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Intraoperative Radiation Therapy During Lumpectomy Seems as Good as Traditional Whole-Breast Radiation Therapy for Early-Stage Breast Cancer

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A single dose of radiation therapy given during lumpectomy surgery — called intraoperative radiation therapy — offered about the same outcomes for early-stage breast cancer as traditional whole-breast radiation therapy given after surgery, according to a study.

The research was published on Aug. 19, 2020, by the journal BMJ. Read “Long term survival and local control outcomes from single dose targeted intraoperative radiotherapy during lumpectomy (TARGIT-IORT) for early breast cancer: TARGIT-A randomised clinical trial.”

Whole-breast radiation therapy after lumpectomy

Traditional whole-breast radiation therapy is recommended to most people who have lumpectomy to remove breast cancer. Radiation after lumpectomy aims to destroy any cancer cells that may have been left in the breast after the tumor was removed.

As its name suggests, whole-breast radiation therapy aims a beam of radiation at the entire breast affected by cancer.

Many studies have shown the short- and long-term effectiveness of traditional radiation therapy. The drawbacks of traditional radiation therapy include daily trips to the hospital or cancer center to get treated — often 5 days a week for 3 to 6 weeks. Maintaining this schedule can be difficult for some women. Traditional radiation therapy also may expose healthy tissue, such as the heart and lungs, to more radiation.

About intraoperative radiation therapy

Intraoperative radiation therapy, sometimes called IORT, is radiation therapy given during lumpectomy surgery, right after the cancer has been removed. While the underlying breast tissue is still exposed, a single, high dose of radiation is given directly to the area where the cancer was.

Besides being more convenient than a traditional radiation therapy schedule, the researchers who developed intraoperative radiation think it can better avoid exposing healthy tissue to radiation.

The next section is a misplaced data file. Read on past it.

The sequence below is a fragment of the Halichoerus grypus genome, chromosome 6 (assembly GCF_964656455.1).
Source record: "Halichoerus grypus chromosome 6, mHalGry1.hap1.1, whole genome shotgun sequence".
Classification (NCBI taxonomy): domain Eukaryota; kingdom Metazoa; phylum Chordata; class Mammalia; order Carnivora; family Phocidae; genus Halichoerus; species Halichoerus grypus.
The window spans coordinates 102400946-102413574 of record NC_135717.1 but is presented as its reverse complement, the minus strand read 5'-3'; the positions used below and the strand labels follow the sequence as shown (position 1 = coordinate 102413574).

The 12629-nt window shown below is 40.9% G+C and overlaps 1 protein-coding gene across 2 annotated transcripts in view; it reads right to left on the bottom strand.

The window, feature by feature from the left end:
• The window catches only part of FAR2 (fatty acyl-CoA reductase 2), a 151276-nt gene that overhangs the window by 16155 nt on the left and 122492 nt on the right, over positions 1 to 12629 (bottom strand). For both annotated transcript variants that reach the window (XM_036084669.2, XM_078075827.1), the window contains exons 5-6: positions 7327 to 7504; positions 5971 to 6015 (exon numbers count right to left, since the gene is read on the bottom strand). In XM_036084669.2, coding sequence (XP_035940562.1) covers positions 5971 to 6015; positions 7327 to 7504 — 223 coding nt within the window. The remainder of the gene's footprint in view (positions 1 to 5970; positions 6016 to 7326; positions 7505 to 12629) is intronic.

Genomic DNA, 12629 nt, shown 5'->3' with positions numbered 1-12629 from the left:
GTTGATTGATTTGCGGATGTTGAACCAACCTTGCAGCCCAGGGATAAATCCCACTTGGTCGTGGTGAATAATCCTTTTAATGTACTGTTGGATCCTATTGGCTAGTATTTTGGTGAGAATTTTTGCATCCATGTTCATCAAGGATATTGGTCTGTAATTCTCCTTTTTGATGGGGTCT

Still, studies looking at whether intraoperative radiation therapy is as good as whole-breast radiation given after surgery have offered mixed results.

The researchers did this study to offer more information with longer follow-up time.

About the study

The study, called the TARGIT-A study, included 2,298 women age 45 and older who had been diagnosed with early-stage breast cancer between 2000 and 2012 and were scheduled to have lumpectomy. The women lived in 10 countries, including the United Kingdom, Australia, the United States, Canada, and countries in Europe.

The women were randomly assigned to one of two radiation schedules:

  • 1,140 were assigned to have intraoperative radiation therapy during lumpectomy surgery
  • 1,158 women were assigned to have whole-breast radiation after lumpectomy surgery

Half the women were followed for fewer than 8.6 years and half were followed for a longer time. The longest time anyone in the study was followed was about 19 years.

The results showed no real difference between the two radiation schedules in:

  • local recurrence-free survival (how long the women lived without the cancer coming back in the same breast)
  • distant disease-free survival (how long the women lived without the cancer coming back in a part of the body away from the breast, such as the bones or liver)
  • overall survival (how long the women lived, whether or not the breast cancer came back)
  • breast cancer mortality (how many women died from breast cancer)

“The long-term results of this trial have shown that risk-adapted single-dose TARGIT-IORT [targeted intraoperative radiotherapy], given during lumpectomy, can effectively replace the mandatory use of several weeks of daily postoperative whole-breast radiotherapy in patients with breast cancer undergoing breast conservation,” the researchers wrote.

What this means for you

The results of this study are encouraging. And although this is a large study, more research needs to be done before doctors are sure that intraoperative radiation therapy is just as effective as traditional whole-breast radiation and are very clear on the types of breast cancer it can be used to treat.

It’s also important to know that intraoperative radiation therapy requires special equipment and is not widely available.

If you have been diagnosed with early-stage breast cancer, will be having lumpectomy, and are interested in intraoperative radiation therapy, you may want to talk to your doctor and ask if this type of radiation therapy is available in your area.

If intraoperative radiation therapy isn’t available, there are other types of internal radiation that can be used after lumpectomy. Sometimes called partial-breast radiation or brachytherapy, these internal radiation therapy methods typically use small pieces of radioactive material, called seeds, which are placed in the area around where the cancer was. The seeds emit radiation into the surrounding tissue. The area that's very close to the site of the original cancer is the area that is at highest risk of recurrence. These brachytherapy schedules are usually completed in 5 days.

For more information, visit the Breastcancer.org Types of Radiation page.

Written by: Jamie DePolo, senior editor

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